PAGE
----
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Early childhood education has been my life for over 30 years. I have taught all age groups from infants to 5-year-olds. I was a director for five years in the 1980s, but I returned to the classroom 22 years ago. My passion is watching the ways children explore and discover their world. In the classroom, everything starts with the reciprocal relationships between adults and children and between the children themselves. With that in mind, I plan and set up activities. But that is just the beginning. What actually happens is a flow that includes my efforts to invite, respond and support children's interface with those activities and with others in the room. Oh yeh, and along the way, the children change the activities to suit their own inventiveness and creativity. Now the processes become reciprocal with the children doing the inviting, responding and supporting. Young children are the best learners and teachers. I am truly fortunate to be a part of their journey.

Saturday, December 27, 2014

REAL TOOLS

When you think of real tools, what do you think of?  I bet you think of things like hammers and drills and other tools both power and non-power.  How about putty knives?  Recently I added various putty knives that were big, small, plastic and metal to the Hodgepodge and Doohickies that reside on the shelf next to the sensory table.

How did putty knives end up on the shelf of loose parts?  Serendipity.  They were handy because the previous week I had used the larger ones for cleaning wet finger paint off our art table.  Since I had Moon Sand in the sensory table, I knew cutting the packed Moon Sand would be intriguing for the children.  Even though the Moon Sand packs hard, it cuts easily and cleanly with a knife.

I was astonished at how well the children wielded the putty knives.  Take for instance the three-year-old in the video below.  At first she tries to scrape the sand with both hands high on the handle. When that doesn't work, she repositions both her hands with her right hand above the blade and her left hand lower on the handle to get more force so she can scrape the Moon Sand from the bottom of the table.  How did she know to do that?


Did you see that she then uses the blade of the putty knife to shovel some sand into a measuring cup?  That is not so simple because she first pulls the blade toward the edge of the table, turns the putty knife 90 degrees and shovels again using her other hand to make sure the sand stays on the blade of the knife.  With a full blade, she uses two hands to lift the heavy sand over the measuring cup to deposit a good portion of it into the measuring cup. Her reaction: "I got it!" 

The whole sequence reminded me of when I used the same knife to do some drywall work in the house.  The scraping, the piling on of Moon Sand and the transporting of it with the blade look all too familiar to me.  Again, how does a three-year-old figure this stuff out?

Here is another sequence by a child using the large plastic putty knife.  The child first cuts away the pile of sand from the edge of the table using a chopping and then a cutting motion.  She transfers the putty knife into her other hand and then grabs a small measuring cup to scoop up some sand.  The measuring cup is overflowing, but in one easy motion, she uses the knife to smooth and flatten the sand in the cup.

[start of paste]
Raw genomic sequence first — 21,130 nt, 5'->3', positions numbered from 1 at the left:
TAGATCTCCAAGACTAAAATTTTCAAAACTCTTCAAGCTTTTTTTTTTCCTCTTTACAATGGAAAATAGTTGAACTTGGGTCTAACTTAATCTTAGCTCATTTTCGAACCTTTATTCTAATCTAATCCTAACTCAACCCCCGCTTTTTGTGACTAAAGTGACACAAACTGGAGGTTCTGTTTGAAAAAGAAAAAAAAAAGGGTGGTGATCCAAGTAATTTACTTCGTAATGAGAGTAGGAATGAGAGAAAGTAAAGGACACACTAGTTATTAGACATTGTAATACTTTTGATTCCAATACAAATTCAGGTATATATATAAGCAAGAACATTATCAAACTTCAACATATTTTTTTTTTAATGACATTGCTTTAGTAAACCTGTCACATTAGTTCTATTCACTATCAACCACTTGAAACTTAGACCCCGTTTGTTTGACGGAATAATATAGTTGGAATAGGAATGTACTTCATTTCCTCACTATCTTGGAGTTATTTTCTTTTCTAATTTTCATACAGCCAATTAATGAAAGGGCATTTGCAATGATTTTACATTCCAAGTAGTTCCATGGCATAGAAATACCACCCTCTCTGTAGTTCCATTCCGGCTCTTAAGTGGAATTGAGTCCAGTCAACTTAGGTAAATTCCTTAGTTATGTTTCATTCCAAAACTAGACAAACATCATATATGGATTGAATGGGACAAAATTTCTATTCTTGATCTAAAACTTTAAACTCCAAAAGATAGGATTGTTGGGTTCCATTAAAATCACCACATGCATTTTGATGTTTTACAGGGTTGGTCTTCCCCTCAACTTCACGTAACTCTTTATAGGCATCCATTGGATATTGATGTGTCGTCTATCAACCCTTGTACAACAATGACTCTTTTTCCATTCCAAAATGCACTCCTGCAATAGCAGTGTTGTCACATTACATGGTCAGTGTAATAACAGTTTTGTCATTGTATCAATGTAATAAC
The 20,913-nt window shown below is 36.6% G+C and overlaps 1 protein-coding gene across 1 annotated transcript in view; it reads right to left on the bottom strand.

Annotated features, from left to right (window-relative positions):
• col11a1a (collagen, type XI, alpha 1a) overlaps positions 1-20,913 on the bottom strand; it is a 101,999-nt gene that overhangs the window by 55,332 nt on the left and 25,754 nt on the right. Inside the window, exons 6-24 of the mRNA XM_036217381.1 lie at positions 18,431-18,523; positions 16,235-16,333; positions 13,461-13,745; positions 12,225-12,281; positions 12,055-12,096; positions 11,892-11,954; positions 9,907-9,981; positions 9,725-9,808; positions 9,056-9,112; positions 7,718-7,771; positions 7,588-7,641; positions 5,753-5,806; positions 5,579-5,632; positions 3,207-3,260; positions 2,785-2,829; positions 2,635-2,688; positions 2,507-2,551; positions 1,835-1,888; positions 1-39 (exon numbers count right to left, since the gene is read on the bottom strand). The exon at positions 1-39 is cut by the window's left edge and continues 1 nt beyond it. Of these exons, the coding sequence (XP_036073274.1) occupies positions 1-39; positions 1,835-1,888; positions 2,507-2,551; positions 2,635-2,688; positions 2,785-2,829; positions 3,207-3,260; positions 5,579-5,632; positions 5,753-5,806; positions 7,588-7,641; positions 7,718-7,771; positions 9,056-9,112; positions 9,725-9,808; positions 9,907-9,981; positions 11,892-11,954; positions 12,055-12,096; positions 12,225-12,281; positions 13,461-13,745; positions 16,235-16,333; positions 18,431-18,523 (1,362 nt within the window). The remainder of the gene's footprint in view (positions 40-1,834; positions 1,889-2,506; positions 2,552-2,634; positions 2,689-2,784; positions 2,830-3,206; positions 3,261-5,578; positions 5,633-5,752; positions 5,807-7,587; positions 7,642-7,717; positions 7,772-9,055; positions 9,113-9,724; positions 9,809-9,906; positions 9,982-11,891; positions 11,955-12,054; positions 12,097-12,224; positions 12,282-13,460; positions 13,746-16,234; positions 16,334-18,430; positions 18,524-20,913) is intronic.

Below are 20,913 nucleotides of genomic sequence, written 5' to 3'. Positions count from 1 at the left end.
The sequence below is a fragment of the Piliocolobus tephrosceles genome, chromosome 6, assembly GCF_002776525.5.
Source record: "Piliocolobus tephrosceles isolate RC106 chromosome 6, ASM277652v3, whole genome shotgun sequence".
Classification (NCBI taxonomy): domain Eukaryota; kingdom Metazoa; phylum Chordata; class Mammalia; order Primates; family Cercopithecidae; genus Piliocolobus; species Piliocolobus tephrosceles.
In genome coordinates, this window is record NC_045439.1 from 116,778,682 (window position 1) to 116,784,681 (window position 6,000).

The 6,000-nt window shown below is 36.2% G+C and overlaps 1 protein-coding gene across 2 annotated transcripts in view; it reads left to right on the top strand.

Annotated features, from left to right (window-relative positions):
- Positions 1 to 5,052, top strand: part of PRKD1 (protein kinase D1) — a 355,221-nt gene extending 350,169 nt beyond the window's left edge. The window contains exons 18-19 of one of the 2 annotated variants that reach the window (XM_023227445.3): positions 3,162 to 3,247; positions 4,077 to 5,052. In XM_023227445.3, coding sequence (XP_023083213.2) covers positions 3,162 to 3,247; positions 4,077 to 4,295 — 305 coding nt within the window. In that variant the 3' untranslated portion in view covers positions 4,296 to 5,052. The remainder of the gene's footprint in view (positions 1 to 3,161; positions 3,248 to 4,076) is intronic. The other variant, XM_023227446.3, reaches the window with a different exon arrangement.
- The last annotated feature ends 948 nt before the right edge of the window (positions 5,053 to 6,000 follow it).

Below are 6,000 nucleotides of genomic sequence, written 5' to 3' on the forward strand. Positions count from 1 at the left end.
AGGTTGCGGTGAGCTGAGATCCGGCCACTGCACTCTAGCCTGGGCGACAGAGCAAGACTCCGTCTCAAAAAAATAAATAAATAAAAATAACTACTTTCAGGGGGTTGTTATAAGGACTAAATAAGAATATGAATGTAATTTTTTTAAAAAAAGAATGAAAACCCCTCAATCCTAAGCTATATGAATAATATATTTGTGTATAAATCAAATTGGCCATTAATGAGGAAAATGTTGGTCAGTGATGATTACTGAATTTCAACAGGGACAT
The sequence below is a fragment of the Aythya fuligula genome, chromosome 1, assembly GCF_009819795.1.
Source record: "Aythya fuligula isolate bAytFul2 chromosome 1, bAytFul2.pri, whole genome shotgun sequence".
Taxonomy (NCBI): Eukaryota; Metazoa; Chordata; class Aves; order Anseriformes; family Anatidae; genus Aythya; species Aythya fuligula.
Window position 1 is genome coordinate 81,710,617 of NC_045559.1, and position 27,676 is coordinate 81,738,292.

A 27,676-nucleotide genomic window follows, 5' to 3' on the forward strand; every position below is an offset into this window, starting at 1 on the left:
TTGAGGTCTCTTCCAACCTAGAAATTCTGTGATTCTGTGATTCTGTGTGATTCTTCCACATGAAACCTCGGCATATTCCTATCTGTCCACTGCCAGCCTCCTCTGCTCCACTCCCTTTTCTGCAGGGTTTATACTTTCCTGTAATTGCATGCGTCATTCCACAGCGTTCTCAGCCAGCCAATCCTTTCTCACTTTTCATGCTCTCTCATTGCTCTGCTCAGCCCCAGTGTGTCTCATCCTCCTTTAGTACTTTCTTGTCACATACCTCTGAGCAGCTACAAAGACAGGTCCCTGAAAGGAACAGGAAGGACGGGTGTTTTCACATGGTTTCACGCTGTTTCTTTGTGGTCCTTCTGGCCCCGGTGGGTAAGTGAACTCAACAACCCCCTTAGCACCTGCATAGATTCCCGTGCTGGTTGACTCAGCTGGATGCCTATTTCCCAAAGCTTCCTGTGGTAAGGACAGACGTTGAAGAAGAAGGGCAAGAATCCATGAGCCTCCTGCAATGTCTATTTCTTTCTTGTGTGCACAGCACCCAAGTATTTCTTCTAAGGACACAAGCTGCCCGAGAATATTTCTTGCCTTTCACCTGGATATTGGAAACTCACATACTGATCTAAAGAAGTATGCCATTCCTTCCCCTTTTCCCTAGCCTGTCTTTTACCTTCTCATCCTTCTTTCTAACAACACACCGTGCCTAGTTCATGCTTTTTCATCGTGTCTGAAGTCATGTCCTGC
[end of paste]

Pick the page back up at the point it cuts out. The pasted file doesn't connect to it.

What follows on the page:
Did you see that she put her hand through the handle of the knife so she could flatten the sand in the cup with the hand that had been holding the knife?  And it was all done so effortlessly.  You would have guessed that this four-year-old works with putty knives all the time.

Here is a third sequence of a child using a small metal putty knife.  She has packed her plastic coffee can with sand.  As the video starts, she plunges the knife up to the handle into the sand. She then makes another plunging cut perpendicular to the first cut.  This second cut is positioned next to the first cut halfway between the two ends.  She makes a third cut perpendicular to the second cut at the opposite end of the second cut from the first cut.  (It's all perfectly clear, right?)


If you guessed she was making an "H" you would be correct.  She had been experimenting making letters in the sand on the top of the coffee.  Who knew a five-year-old could use a putty knife for a literacy activity.

I took almost 200 pictures and videos of children playing around this simple structure.  I often saw seven children around it, but it was not unusual to see nine children fully engaged.

To be fully engaged, they have to be able to author their own operations like the three girls you just saw in the videos.  The loose parts go a long way in helping them in this process.  The children's own experiences and skills also contribute to this process.  Still there has to be something inherent in the provocation for the children create meaningful scenarios.  It does not matter whether the apparatus is simple or complex.  My guess is that it may have more to do with the open-ended nature of the apparatus.  








2 comments:

  1. This focus on tools is an exciting development...it's what's makes us particularly human, extends our reach, I guess with our eyes our sense of the world is extend and with our hands and tools our actual grasp is extended. This is the kind of thing that makes me excited to get back to our Kindergarten woodshop next week! Thanks Tom

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    1. I agree Aaron. In the case of the putty knives, not only is the grasp extended, but so are the number and variety of operations we can do with our hands. And how do children seem to know how to wield the knives in the first place? Happy New Year in your Kindergarten woodshop.

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